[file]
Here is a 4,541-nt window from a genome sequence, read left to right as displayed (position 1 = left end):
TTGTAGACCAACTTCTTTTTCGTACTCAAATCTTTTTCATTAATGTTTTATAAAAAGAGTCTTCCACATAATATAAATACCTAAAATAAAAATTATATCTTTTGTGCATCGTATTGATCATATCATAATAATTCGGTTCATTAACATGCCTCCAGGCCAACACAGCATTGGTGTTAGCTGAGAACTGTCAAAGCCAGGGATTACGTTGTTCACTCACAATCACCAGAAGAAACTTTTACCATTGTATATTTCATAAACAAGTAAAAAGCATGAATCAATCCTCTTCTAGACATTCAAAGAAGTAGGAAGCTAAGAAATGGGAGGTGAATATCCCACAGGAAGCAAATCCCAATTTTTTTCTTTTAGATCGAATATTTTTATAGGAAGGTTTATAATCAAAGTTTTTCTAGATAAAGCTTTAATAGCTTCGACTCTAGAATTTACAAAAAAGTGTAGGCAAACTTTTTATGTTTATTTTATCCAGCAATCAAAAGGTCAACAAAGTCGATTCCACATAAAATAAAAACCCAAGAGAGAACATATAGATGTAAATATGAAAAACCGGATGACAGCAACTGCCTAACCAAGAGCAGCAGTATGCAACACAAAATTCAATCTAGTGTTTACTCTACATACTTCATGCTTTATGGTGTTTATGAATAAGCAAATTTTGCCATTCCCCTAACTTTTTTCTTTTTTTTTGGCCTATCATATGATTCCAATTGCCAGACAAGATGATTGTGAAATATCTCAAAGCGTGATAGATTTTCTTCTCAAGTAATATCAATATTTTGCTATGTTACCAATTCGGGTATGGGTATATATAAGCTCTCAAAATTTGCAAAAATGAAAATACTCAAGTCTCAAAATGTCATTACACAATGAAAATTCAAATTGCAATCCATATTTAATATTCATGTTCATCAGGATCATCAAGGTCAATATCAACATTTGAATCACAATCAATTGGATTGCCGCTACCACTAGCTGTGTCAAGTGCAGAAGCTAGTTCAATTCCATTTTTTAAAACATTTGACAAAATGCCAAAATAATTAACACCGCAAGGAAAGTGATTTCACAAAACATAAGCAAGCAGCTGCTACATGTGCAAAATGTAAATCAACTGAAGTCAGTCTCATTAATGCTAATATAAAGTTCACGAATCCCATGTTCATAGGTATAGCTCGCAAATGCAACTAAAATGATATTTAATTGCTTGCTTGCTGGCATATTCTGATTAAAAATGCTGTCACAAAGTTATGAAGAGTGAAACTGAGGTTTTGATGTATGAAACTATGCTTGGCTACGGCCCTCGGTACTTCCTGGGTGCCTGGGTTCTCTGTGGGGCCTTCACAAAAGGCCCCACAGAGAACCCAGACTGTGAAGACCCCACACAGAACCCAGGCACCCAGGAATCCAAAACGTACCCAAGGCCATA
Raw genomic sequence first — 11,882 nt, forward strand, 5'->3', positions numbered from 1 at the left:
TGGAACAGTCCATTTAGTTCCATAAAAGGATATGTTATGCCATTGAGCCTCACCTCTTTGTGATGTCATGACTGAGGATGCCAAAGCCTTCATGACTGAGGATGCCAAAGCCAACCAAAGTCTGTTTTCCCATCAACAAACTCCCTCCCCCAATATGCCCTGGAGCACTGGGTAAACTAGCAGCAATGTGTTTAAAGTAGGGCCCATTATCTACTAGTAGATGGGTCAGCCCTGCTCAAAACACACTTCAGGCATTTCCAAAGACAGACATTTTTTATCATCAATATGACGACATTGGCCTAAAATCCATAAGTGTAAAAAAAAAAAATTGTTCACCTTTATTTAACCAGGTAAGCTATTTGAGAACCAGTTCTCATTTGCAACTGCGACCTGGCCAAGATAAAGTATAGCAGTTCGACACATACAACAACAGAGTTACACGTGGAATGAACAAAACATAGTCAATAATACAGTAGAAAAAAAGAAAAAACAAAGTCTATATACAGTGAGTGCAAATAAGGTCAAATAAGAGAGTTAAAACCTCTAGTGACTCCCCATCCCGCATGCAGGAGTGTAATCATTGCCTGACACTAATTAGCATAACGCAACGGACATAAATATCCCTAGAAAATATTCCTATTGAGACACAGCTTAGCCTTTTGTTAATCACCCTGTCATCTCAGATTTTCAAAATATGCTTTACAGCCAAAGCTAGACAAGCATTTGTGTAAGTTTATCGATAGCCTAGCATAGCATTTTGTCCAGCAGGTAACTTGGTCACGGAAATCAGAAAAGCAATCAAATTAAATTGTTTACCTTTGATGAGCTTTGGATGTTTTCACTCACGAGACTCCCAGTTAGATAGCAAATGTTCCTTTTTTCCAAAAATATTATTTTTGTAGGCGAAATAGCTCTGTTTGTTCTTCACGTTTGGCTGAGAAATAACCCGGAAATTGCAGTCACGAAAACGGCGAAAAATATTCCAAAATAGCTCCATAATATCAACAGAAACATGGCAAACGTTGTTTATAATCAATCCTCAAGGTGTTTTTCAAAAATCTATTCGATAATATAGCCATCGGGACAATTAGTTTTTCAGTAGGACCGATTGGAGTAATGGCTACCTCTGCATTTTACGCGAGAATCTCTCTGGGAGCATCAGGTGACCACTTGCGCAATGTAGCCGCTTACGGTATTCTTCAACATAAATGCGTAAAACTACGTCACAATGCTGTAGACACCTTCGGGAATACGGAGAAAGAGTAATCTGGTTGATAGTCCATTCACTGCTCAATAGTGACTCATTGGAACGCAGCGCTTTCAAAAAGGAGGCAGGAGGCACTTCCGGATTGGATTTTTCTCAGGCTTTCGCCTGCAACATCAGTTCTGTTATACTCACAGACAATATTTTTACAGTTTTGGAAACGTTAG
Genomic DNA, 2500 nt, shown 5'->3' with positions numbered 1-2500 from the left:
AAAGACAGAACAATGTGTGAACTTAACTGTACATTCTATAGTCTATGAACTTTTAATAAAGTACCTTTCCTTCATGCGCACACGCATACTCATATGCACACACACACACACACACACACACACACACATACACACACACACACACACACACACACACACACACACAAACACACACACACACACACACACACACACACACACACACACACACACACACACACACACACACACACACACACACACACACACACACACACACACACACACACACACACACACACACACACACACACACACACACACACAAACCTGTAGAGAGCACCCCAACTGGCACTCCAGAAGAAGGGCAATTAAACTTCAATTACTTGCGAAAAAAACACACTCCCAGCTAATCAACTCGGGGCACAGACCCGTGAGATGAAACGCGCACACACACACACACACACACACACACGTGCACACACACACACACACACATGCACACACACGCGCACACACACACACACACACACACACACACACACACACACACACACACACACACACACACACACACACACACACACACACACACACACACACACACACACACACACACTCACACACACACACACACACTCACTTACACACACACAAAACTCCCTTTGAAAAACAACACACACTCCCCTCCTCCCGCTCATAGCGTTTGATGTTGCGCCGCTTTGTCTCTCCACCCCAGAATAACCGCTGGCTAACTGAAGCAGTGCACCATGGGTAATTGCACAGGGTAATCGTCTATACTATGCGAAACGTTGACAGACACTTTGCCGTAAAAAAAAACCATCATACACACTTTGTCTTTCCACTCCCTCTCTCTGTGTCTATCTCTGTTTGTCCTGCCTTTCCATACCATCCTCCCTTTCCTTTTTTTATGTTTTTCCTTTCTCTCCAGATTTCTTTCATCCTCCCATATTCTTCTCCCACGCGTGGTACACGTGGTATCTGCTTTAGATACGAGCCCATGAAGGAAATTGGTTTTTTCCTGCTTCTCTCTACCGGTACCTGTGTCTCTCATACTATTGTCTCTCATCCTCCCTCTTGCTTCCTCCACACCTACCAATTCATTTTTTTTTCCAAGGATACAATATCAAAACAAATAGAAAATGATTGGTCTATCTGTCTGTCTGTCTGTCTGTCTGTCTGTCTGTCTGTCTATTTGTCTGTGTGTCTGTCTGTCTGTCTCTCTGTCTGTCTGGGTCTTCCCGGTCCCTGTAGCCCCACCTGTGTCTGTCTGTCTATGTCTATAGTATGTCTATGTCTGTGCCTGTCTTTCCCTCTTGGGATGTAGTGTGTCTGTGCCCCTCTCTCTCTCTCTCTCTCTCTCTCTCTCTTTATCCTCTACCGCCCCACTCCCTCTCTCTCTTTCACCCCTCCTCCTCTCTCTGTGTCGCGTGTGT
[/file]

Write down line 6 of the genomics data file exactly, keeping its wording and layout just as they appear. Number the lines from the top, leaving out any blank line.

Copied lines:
AAAGACAGAACAATGTGTGAACTTAACTGTACATTCTATAGTCTATGAACTTTTAATAAAGTACCTTTCCTTCATGCGCACACGCATACTCATATGCACACACACACACACACACACACACACACACATACACACACACACACACACACACACACACACACACACAAACACACACACACACACACACACACACACACACACACACACACACACACACACACACACACACACACACACACACACACACACACACACACACACACACACACACACACACACACACACACACACACACACACACACACAAACCTGTAGAGAGCACCCCAACTGGCACTCCAGAAGAAGGGCAATTAAACTTCAATTACTTGCGAAAAAAACACACTCCCAGCTAATCAACTCGGGGCACAGACCCGTGAGATGAAACGCGCACACACACACACACACACACACACACGTGCACACACACACACACACACATGCACACACACGCGCACACACACACACACACACACACACACACACACACACACACACACACACACACACACACACACACACACACACACACACACACACACACACACACACACACACACACTCACACACACACACACACACTCACTTACACACACACAAAACTCCCTTTGAAAAACAACACACACTCCCCTCCTCCCGCTCATAGCGTTTGATGTTGCGCCGCTTTGTCTCTCCACCCCAGAATAACCGCTGGCTAACTGAAGCAGTGCACCATGGGTAATTGCACAGGGTAATCGTCTATACTATGCGAAACGTTGACAGACACTTTGCCGTAAAAAAAAACCATCATACACACTTTGTCTTTCCACTCCCTCTCTCTGTGTCTATCTCTGTTTGTCCTGCCTTTCCATACCATCCTCCCTTTCCTTTTTTTATGTTTTTCCTTTCTCTCCAGATTTCTTTCATCCTCCCATATTCTTCTCCCACGCGTGGTACACGTGGTATCTGCTTTAGATACGAGCCCATGAAGGAAATTGGTTTTTTCCTGCTTCTCTCTACCGGTACCTGTGTCTCTCATACTATTGTCTCTCATCCTCCCTCTTGCTTCCTCCACACCTACCAATTCATTTTTTTTTCCAAGGATACAATATCAAAACAAATAGAAAATGATTGGTCTATCTGTCTGTCTGTCTGTCTGTCTGTCTGTCTGTCTGTCTATTTGTCTGTGTGTCTGTCTGTCTGTCTCTCTGTCTGTCTGGGTCTTCCCGGTCCCTGTAGCCCCACCTGTGTCTGTCTGTCTATGTCTATAGTATGTCTATGTCTGTGCCTGTCTTTCCCTCTTGGGATGTAGTGTGTCTGTGCCCCTCTCTCTCTCTCTCTCTCTCTCTCTCTCTTTATCCTCTACCGCCCCACTCCCTCTCTCTCTTTCACCCCTCCTCCTCTCTCTGTGTCGCGTGTGT